memento mori cvrMemento Mori - Hugo Race and Josh Lord (independent)

You shouldn't put “Memento Mori” on as background music while you do the dusting or writing funny memes. I mean, you can, of course. But it's a lovely slow-paced creature, and it will snare you.

You'll find yourself slouched on the couch, wanting sleep and comfort but ... despite all the gorgeous sounds, it's damned unsettling. You'll wake with a stiff neck and your limbs out of joint, I promise. No, skip to the end for how to fully appreciate this.

But first, I must apologise unreservedly to both Josh Lord and Hugo Race. I was unable to do this review quickly enough. 

It  was intended to accompany the opening of Josh Lord's “Neotribalism” exhibition at One Star Lounge and Gallery in Melbourne earlier this month, partly because the recording is indivisibly linked to it.

However, the recording took a bit too long to get to me: as a few people know, I do many things so try to plan ahead so as to actually do the things that also matter, but that without planning would never happen. This happens with any and all reviews. And then unexpected things happen which chuck my plans into the air.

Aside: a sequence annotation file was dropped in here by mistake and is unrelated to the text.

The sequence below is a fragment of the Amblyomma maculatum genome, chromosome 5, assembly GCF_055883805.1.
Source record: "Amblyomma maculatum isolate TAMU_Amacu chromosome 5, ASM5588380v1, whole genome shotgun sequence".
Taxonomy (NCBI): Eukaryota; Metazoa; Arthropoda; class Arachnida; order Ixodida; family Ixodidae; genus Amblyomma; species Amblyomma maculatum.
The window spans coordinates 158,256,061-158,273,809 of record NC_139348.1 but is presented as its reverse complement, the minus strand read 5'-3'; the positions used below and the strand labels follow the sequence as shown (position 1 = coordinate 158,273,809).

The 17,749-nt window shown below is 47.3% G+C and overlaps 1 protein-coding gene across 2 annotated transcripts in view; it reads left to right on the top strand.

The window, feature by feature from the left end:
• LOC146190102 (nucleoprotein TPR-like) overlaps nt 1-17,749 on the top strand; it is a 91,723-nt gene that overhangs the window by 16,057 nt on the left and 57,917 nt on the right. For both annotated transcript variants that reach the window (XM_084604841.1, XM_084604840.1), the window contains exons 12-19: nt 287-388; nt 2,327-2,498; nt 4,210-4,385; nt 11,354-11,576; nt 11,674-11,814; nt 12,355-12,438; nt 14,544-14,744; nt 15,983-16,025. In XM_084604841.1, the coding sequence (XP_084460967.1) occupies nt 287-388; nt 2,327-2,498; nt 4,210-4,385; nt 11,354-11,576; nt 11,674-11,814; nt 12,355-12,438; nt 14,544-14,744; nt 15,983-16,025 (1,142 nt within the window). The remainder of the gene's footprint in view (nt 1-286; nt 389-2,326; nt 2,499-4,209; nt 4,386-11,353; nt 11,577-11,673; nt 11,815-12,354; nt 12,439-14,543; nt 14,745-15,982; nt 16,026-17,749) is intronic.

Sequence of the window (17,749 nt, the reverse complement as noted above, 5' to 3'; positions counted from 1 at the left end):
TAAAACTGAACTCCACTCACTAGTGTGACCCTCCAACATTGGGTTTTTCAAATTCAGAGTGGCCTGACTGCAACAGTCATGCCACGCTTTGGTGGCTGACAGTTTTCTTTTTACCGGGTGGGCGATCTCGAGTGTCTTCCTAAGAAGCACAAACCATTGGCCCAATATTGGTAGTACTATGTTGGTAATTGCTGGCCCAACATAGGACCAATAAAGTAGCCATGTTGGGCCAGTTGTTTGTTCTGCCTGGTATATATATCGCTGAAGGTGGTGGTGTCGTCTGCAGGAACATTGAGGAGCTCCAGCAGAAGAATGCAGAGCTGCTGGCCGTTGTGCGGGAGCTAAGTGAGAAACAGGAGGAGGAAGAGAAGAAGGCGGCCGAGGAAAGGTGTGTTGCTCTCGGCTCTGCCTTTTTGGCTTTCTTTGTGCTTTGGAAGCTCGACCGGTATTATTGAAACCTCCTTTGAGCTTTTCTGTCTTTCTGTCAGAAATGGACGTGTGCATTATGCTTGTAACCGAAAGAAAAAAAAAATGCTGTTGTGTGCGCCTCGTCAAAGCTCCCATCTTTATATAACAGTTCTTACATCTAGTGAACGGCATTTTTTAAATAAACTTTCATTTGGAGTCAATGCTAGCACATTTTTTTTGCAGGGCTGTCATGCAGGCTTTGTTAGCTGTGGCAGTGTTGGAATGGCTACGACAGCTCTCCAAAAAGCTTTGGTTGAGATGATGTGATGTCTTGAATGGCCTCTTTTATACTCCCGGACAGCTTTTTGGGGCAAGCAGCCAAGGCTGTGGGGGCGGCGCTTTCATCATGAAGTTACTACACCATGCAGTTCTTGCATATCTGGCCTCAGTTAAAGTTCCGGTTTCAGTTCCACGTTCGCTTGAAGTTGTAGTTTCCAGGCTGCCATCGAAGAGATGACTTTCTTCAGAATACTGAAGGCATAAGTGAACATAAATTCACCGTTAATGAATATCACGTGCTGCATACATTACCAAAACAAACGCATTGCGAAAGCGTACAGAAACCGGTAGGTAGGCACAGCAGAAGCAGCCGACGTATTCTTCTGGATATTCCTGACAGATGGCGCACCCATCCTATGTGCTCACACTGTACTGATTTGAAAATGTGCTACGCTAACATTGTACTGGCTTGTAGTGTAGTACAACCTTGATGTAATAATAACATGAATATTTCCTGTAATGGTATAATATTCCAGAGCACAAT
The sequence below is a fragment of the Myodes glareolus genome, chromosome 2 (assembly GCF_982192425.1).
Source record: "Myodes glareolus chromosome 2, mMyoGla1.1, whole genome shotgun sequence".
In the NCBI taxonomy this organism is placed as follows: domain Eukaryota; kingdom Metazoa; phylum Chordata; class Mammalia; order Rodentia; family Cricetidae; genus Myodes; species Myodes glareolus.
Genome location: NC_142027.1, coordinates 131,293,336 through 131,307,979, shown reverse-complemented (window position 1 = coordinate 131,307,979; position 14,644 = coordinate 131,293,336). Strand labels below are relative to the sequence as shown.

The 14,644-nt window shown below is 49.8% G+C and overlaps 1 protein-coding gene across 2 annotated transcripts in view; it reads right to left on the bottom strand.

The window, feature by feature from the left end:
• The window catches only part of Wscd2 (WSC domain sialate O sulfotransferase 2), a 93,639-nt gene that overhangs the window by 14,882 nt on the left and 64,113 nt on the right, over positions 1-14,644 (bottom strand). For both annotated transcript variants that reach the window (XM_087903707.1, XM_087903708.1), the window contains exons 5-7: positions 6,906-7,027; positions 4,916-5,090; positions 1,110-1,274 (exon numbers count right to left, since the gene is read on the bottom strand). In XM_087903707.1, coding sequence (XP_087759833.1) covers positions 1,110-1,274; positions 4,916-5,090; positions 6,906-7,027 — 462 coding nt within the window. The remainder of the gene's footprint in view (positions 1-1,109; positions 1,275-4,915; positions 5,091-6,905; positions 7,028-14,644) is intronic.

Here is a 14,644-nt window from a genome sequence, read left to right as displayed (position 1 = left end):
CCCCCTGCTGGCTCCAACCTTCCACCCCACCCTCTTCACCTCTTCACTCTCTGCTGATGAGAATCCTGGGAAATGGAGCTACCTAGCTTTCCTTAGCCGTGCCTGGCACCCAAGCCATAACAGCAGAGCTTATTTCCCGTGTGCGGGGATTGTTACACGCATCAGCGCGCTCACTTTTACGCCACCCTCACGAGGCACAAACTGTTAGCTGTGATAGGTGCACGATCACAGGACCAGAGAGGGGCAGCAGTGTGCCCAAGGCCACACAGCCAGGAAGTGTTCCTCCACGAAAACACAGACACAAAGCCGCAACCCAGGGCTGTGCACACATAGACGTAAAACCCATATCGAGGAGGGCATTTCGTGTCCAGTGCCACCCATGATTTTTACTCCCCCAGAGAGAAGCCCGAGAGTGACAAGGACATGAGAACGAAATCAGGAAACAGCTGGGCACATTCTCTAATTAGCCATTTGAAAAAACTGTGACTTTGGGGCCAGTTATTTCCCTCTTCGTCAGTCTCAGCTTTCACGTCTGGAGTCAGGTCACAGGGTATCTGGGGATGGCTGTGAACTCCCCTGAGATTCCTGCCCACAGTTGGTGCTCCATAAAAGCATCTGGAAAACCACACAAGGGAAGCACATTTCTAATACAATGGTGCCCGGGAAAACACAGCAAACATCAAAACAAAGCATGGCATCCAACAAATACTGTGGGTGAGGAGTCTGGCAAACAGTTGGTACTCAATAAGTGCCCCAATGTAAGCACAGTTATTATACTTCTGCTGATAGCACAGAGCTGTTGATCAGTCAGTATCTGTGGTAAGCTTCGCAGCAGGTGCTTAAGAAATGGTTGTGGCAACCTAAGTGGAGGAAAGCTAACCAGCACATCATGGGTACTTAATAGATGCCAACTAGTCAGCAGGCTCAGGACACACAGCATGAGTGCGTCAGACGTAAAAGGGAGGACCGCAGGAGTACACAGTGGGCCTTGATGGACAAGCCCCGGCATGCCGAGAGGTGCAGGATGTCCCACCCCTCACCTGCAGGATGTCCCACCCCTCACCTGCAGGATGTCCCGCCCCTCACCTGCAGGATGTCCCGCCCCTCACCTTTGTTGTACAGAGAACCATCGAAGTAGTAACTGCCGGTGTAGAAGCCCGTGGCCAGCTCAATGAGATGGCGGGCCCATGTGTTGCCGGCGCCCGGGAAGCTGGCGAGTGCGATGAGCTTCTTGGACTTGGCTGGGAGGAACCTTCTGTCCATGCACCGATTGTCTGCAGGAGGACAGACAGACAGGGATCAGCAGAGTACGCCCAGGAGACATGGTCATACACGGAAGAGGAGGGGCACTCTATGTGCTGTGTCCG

Planning? Don't talk to me about planning. I'd hoped to attend the opening of the exhibition on March 3, but a couple of family things intervened, meaning nope, that wasn't going to happen. Then I helped a lawyer chum of mine (no, don't ask) on the Saturday; I was kindly put on the door for the Scientists that night, which meant that I spent however long it was after getting home bashing out a review, badly editing it the next day and crashing early (don't ask. No, really). And then the week began ... 

Come to think of it, it's a minor miracle I get any damned thing achieved outside the everyday sucking whirlpool. One day I hope to be able to spend a couple of days just reading. How did I ever manage to do that when I was younger?

Which brings me to the exhibition-defining quote;

We may appear to be always technology advanced, hooked to hyperrealism, but inside, in our true selves, we are primitives organically linked by our tribalism.

The “Memento Mori” album is ONLY available via Bandcamp, which offers the following explanation:

 In 2021, they spent a day in the studio channelling their own improvised music, creating a wall of sound with guitars and devices. 'Memento Mori' is an hour of delirium and chaos illuminated by brief moments of unexpected beauty. Josh used this music as a catalyst for his new cycle of visual works.